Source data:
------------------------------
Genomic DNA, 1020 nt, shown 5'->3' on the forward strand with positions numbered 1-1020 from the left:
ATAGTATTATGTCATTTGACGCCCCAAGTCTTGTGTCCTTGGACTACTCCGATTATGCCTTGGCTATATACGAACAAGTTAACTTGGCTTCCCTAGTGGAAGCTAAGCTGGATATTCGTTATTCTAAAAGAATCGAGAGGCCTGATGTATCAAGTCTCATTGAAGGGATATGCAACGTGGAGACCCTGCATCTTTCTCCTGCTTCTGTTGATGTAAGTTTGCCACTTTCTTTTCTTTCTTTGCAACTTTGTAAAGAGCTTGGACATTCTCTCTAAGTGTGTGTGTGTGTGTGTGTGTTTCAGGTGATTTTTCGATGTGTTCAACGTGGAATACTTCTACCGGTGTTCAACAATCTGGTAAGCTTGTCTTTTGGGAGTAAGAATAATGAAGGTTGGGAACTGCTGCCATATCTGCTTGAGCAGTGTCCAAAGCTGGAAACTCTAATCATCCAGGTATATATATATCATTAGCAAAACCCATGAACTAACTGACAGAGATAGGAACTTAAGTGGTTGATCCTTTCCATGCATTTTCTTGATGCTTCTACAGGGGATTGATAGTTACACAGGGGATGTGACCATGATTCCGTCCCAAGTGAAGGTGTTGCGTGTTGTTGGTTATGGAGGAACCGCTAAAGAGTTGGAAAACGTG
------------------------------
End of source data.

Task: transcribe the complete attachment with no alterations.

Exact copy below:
Genomic DNA, 1020 nt, shown 5'->3' on the forward strand with positions numbered 1-1020 from the left:
ATAGTATTATGTCATTTGACGCCCCAAGTCTTGTGTCCTTGGACTACTCCGATTATGCCTTGGCTATATACGAACAAGTTAACTTGGCTTCCCTAGTGGAAGCTAAGCTGGATATTCGTTATTCTAAAAGAATCGAGAGGCCTGATGTATCAAGTCTCATTGAAGGGATATGCAACGTGGAGACCCTGCATCTTTCTCCTGCTTCTGTTGATGTAAGTTTGCCACTTTCTTTTCTTTCTTTGCAACTTTGTAAAGAGCTTGGACATTCTCTCTAAGTGTGTGTGTGTGTGTGTGTGTTTCAGGTGATTTTTCGATGTGTTCAACGTGGAATACTTCTACCGGTGTTCAACAATCTGGTAAGCTTGTCTTTTGGGAGTAAGAATAATGAAGGTTGGGAACTGCTGCCATATCTGCTTGAGCAGTGTCCAAAGCTGGAAACTCTAATCATCCAGGTATATATATATCATTAGCAAAACCCATGAACTAACTGACAGAGATAGGAACTTAAGTGGTTGATCCTTTCCATGCATTTTCTTGATGCTTCTACAGGGGATTGATAGTTACACAGGGGATGTGACCATGATTCCGTCCCAAGTGAAGGTGTTGCGTGTTGTTGGTTATGGAGGAACCGCTAAAGAGTTGGAAAACGTG